• Ortiz, et al. v. Amazon.com, Inc., et al.—Filed in 2017 on behalf of nearly 3,000 Amazon delivery drivers who alleged violations of state wage and hour law including rest and meal break, overtime, and off-the-clock violations. The King County Superior Court granted final approval of the $8.2 million settlement on May 7, 2021.
  • Hudson v. Oatridge Security Grp., Inc., et al. —Filed in 2018 on behalf of private security officers who allege wage and hour violation including rest and meal break and overtime violations. The King County Superior Court granted final approval of the $1.75 million settlement on December 9, 2021.
  • Tschosik, et al. v. Diamond Freight Systems, Inc., et al.—Filed in 2016 on behalf of Washington employees who alleged wage and hour violations including rest and meal break, overtime, and off-the-clock violations. The Spokane County Superior Court granted final approval of the $385,000 settlement on August 30, 2019.

Civil Rights 

  • Brown, et al. v. Lexington County, et al.—Filed in 2017 on behalf of thousands of impoverished people who were failing to receive assistance of counsel when facing low-level criminal charges in Lexington County magistrate courts. Many of these people were subsequently arrested and incarcerated for nonpayment of fines and fees without assistance of counsel or proper hearings on ability to pay. Plaintiffs brought claims under the Sixth and Fourteenth Amendments to the United States Constitution, and the U.S. District Court for the District of South Carolina certified the case as a class action. On March 9, 2023, the Court approved a class-wide settlement of the Sixth Amendment claim, under which the County agreed to more than triple the funding it provides for indigent defense in its magistrate courts. The parties also reached a settlement on the Fourteenth Amendment claims under which the individual Plaintiffs received monetary relief.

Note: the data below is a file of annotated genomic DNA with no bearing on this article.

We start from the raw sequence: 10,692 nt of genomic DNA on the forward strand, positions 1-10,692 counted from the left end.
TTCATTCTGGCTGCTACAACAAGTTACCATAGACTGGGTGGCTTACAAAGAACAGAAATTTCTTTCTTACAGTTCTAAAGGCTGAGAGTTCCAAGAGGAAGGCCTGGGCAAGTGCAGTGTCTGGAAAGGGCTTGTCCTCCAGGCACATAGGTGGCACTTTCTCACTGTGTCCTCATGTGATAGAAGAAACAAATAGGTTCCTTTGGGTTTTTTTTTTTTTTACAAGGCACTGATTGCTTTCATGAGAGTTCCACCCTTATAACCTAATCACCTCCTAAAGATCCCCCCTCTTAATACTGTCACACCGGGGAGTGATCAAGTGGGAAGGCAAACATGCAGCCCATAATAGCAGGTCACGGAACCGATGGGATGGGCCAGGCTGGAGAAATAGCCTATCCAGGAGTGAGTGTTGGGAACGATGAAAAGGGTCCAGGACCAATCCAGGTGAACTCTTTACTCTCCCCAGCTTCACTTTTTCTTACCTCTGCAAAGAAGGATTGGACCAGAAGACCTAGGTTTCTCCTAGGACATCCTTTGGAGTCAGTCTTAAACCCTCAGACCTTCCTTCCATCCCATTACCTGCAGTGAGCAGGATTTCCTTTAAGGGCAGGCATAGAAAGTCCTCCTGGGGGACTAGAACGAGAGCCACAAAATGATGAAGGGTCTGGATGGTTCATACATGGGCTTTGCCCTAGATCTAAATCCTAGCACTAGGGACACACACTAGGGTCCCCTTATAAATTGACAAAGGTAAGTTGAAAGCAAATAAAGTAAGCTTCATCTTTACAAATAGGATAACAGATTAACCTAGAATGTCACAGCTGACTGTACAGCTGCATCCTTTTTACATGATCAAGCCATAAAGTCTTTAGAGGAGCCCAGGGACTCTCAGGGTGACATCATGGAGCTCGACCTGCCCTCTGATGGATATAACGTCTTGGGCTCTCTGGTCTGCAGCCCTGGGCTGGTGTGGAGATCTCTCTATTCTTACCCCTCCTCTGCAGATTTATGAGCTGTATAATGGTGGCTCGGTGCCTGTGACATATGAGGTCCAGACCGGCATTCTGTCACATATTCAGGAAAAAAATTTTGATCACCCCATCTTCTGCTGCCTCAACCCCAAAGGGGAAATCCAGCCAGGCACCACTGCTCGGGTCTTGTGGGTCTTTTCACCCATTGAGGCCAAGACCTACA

• Paredes Garcia v. Harborstone Credit Union—Filed in 2021 on behalf of consumers who participate in the Deferred Action for Childhood Arrivals program or who otherwise do not hold United States citizenship but reside in the United States. The plaintiff alleges that Harborstone has engaged in a policy and practice of depriving consumers of the right to contract based on their alienage status in violation of 42 U.S.C. § 1981. The plaintiff also alleges that Harborstone has engaged in a policy and practice of obtaining consumer reports on these individuals in violation of the Fair Credit Reporting Act, 15 U.S.C. § 1681b. The parties entered into a settlement agreement on December 19, 2022, that will award damages to hundreds of settlement class members and changed Harborstone’s lending policies. Approval of the settlement is currently pending in the Western District of Washington.
  • Hashi, et al. v. Airport Management Services LLC, et al.Filed in 2018 on behalf of Muslim employees seeking accommodations for their religious beliefs, including the ability to perform daily prayers, time to break their fasts during Ramadan, and the ability to avoid handling or selling pork products. The King County Superior Court granted final approval of a settlement that provided injunctive relief and $300,000 on September 6, 2019.